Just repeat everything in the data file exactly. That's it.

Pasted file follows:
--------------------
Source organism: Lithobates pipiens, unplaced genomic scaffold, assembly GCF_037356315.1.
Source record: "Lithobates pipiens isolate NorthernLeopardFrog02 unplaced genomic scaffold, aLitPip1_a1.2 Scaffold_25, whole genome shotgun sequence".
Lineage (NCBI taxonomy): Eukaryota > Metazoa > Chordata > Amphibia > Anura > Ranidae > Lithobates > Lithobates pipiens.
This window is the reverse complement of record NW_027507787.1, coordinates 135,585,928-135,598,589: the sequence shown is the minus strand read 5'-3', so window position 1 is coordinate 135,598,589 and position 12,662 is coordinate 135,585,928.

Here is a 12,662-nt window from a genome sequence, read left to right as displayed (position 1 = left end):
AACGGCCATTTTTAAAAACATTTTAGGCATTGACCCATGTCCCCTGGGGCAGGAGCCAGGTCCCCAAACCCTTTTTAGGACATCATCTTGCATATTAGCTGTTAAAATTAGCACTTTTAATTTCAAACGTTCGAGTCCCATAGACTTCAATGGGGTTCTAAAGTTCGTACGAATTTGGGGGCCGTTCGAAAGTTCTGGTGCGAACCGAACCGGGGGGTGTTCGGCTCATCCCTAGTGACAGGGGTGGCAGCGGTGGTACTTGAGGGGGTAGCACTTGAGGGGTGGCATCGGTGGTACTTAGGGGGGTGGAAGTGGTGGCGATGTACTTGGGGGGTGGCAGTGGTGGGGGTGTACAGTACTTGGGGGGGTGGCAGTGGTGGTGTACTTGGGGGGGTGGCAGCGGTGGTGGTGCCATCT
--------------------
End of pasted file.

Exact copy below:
Source organism: Lithobates pipiens, unplaced genomic scaffold, assembly GCF_037356315.1.
Source record: "Lithobates pipiens isolate NorthernLeopardFrog02 unplaced genomic scaffold, aLitPip1_a1.2 Scaffold_25, whole genome shotgun sequence".
Lineage (NCBI taxonomy): Eukaryota > Metazoa > Chordata > Amphibia > Anura > Ranidae > Lithobates > Lithobates pipiens.
This window is the reverse complement of record NW_027507787.1, coordinates 135,585,928-135,598,589: the sequence shown is the minus strand read 5'-3', so window position 1 is coordinate 135,598,589 and position 12,662 is coordinate 135,585,928.

Here is a 12,662-nt window from a genome sequence, read left to right as displayed (position 1 = left end):
AACGGCCATTTTTAAAAACATTTTAGGCATTGACCCATGTCCCCTGGGGCAGGAGCCAGGTCCCCAAACCCTTTTTAGGACATCATCTTGCATATTAGCTGTTAAAATTAGCACTTTTAATTTCAAACGTTCGAGTCCCATAGACTTCAATGGGGTTCTAAAGTTCGTACGAATTTGGGGGCCGTTCGAAAGTTCTGGTGCGAACCGAACCGGGGGGTGTTCGGCTCATCCCTAGTGACAGGGGTGGCAGCGGTGGTACTTGAGGGGGTAGCACTTGAGGGGTGGCATCGGTGGTACTTAGGGGGGTGGAAGTGGTGGCGATGTACTTGGGGGGTGGCAGTGGTGGGGGTGTACAGTACTTGGGGGGGTGGCAGTGGTGGTGTACTTGGGGGGGTGGCAGCGGTGGTGGTGCCATCT